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Feb. 19, Supplementary Report: There was gas present in both the stomach and small intestine. Feb. 23, Trachea: After instillation of lipiodol into the trachea by Dr. H. I. Laff~ films i n the horizontal, semierect~ and Trendelenberg positions failed to show that any of the lipiodol had entered the esophagus nor was there any in the s~omaeh. Feb. 24, Supplementary :Examination: The anteroposterior view showed persistence of lil)iodol in the right upper lobe with occlusion of some of the bronchial branches. Chest 24 hours later. The r i g h t upper lobe was cloudy and there was lipiodol in the bronchial branches in t h a t lobe. This baby was seen in consultation by Dr. G. B. Packard, Jr., who advised against any surgery. Child died March 10 on the twenty-eighth day of life. Autopsy by Dr. E. L Dobos whose findings were as follows: 'CThe esophagus ends in a blind pouch. The length of the upper segment of the esophagus is 2 cm. The lumen is considerably dilated and the wall is greatly hypertrophied. The lower segment of the esophagus was explored from the cardiac end, the lumen was found patent, and upon probing the lumen of the esophagus~ it was found t h a t the upper end of the lower segment terminates in the posterior wall of the trachea by a fistulous t r a c t which perforates the posterior wall of the trachea in a n acute angle, the fistulous t r a c t running upward arid anteriorly. There was a small fibrous cord connecting the lower end of the upper segment with the upper end of the lower segment of the esophagus, bringing about a complete atresia of the esophageal lumen. The diameter of the tracheoesophageM fistula is approximately 5 r a m . ' ' I t is interesting to note t h a t Brennemann~ in the concluding sentence of his presentation in 1913 said, ' ' W h i I e the u t t e r hopelessness of these cases, i f untreated, justifies surgical procedures t h a t would otherwise seem too daring; nevertheless the physician who, a f t e r making his diagnosis of congenital atresia of the esophagus, decided to let his little patient die undisturbed, as in Case 3 ( B ' s ) , can amply justify his course." CASE 7.--J. A. S,, a 21~-month-old white female, was admitted Oct. 8, 1940, on the service of Dr. R. P. Forbes. P a t i e n t was a full-term normal infant, w e i g ~ n g 8 pounds, 4 ounces at birth. For several days a f t e r b i r t h patient took her feedings quite well; thereafter, she began to have choking and cyanotic spells coincidental with each feeding; this persisted until time of admission. She had had some diarrhea and vomiting simultaneous with formula changes. The day before, on routine weekly check-up, the doctor found the patient to have an elevated temperature and patient had some congestion in her lungs. She began to have a cough when she was 3 weeks old and this persisted until admission. Cough more severe during twenty-four hours previous to admission. Up to t h a t time she took feedings quite well. Physical examination revealed marked purulent discharge from nose. P a t i e n t had rapid grunting respiration with suprasternM tug. I n s p i r a t i o n and expiration of equal intensity; many dry rMes in r i g h t base posteriorly and left apex posteriorly. Provisional diagnosis was (1) bronchopneumonia, (2) possible tracheoesophageaI fistula. Laboratory Findings. Urine: Within normal limits. Blood: Count on Oct. 9 showed 85 per cent hemoglobin, 4,200,000 red blood cells, 21,400 white b l o o d cells, 21 per cent polymorphonuclears, 76 per cent lymphocytes, and 3 per cent large mononuclears. On Oct. 12 hemoglobin was 75 per cent with 17,100 white blood cells and 28 per cent polymorphonuclears. On Oct. 10 sulfathiazole determination was r rag. X-ray Findings (Oct. 8). Chest: Examination by Dr. J. S. Bouslog showed congestion throughout both lungs and this was more marked on the right, particularly in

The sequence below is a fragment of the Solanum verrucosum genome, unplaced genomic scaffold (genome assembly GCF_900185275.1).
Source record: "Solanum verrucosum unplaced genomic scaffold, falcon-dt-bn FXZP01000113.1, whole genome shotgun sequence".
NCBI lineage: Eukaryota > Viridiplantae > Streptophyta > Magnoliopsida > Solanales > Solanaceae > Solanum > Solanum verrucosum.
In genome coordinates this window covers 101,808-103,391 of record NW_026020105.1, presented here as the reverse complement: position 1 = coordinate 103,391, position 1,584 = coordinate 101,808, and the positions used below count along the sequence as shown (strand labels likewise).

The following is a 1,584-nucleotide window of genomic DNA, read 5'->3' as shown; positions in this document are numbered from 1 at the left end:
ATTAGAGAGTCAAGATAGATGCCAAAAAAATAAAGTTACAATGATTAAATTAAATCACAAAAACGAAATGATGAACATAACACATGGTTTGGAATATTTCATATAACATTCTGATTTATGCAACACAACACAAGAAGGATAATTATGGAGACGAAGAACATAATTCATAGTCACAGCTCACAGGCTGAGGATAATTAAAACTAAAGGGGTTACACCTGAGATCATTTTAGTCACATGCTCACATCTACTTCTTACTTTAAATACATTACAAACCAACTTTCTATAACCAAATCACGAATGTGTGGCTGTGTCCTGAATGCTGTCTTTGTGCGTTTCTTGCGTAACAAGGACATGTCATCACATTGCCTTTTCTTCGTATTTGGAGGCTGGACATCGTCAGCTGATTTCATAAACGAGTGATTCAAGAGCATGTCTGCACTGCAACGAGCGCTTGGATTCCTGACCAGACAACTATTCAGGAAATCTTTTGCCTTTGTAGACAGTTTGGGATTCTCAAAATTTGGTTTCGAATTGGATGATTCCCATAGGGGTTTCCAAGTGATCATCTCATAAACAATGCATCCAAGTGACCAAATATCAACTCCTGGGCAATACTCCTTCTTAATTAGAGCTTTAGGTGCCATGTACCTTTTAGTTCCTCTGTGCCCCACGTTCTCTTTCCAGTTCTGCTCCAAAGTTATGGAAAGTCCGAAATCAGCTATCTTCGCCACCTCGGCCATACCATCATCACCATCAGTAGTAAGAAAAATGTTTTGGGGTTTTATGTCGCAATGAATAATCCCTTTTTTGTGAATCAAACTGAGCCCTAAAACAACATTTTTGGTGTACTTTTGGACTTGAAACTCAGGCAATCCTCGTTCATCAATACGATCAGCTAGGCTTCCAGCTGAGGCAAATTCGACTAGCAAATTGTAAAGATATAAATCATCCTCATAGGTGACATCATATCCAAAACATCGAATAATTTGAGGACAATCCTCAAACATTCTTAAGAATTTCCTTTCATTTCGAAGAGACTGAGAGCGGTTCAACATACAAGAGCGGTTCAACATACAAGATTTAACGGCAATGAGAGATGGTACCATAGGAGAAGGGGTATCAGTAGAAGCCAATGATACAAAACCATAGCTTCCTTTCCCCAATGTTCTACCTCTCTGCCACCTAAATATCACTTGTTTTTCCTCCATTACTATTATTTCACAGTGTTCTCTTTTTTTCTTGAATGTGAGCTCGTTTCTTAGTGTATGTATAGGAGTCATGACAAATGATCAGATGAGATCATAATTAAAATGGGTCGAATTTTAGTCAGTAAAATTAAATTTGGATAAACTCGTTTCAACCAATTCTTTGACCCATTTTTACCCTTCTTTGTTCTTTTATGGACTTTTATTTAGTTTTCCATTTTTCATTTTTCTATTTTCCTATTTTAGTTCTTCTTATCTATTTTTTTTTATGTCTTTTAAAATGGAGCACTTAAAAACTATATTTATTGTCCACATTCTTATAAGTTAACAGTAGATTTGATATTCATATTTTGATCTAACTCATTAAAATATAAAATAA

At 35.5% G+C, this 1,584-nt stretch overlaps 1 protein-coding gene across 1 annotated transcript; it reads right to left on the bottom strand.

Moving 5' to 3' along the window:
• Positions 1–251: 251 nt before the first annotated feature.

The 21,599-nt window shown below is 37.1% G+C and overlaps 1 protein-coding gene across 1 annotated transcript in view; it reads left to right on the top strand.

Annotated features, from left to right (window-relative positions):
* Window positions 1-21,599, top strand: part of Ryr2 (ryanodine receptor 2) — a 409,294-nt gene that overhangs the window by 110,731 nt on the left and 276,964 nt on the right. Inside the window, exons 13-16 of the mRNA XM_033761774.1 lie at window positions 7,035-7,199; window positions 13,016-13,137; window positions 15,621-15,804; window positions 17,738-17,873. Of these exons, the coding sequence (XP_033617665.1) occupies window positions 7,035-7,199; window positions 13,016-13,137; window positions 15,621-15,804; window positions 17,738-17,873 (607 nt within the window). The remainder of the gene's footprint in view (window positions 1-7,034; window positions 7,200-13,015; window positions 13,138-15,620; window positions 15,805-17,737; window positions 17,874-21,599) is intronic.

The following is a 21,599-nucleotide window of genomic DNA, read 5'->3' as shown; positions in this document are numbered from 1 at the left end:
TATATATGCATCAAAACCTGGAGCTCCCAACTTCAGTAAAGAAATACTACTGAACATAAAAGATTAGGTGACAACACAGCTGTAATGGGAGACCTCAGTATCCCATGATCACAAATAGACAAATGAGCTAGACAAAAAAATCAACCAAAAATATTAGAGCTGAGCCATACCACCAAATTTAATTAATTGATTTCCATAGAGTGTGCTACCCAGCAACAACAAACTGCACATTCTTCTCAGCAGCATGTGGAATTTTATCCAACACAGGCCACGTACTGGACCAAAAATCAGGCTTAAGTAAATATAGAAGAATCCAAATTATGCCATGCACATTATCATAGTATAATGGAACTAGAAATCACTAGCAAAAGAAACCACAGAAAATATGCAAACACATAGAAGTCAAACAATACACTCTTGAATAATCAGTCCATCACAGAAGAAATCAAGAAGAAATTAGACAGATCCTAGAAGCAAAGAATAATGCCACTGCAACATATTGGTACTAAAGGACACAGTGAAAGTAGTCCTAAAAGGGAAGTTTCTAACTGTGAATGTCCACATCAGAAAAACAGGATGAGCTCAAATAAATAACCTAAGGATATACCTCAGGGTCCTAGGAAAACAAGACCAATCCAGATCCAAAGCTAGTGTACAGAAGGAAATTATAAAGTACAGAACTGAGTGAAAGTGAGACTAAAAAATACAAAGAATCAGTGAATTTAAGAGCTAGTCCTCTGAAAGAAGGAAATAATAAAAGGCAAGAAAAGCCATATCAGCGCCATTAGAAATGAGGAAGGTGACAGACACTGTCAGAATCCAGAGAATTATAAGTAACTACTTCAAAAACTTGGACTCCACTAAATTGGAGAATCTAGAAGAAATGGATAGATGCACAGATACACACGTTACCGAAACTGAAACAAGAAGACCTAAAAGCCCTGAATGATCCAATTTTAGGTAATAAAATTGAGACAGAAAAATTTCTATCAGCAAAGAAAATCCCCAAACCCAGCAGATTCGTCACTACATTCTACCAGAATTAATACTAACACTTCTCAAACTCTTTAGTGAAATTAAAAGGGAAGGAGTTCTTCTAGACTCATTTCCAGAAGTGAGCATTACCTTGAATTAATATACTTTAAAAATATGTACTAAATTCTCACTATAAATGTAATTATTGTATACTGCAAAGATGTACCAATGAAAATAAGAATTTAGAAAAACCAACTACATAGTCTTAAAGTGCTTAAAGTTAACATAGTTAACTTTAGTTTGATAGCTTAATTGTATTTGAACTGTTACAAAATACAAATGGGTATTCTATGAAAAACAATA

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the right upper lobe, indicating a bronehopneumonia. On Oct. 11 a picture was made after lipiodol injection into the esophagus by Dr. I~. I. Laff. The lipiodol was seeI~ in the left main bronchus and in the trachea. ~ o definite evidence o2 a fistula. Admission temperature was 100~ admission weight, 9 pounds, 9 ounces. P a t i e n t started on sulfathiazole. Respirations on admission~ 104 per minute. During hospital stay the chest did not clear entirely; patient coughed with feedings. The i n f a n t was discharged Oct. ]5. She was readmitted Dec. 3 with a similar history and type o2 infection, treated with sulfathiazole, and discharged Jan. 21. Subsequently the patient was admitted to the Colorado General Hospital with a similar attack from which she again recovered under the same treatment. Esophagoscopy and bronchoscopy so f a r have not been permitted. This child is now about 8 months old. SUMMARY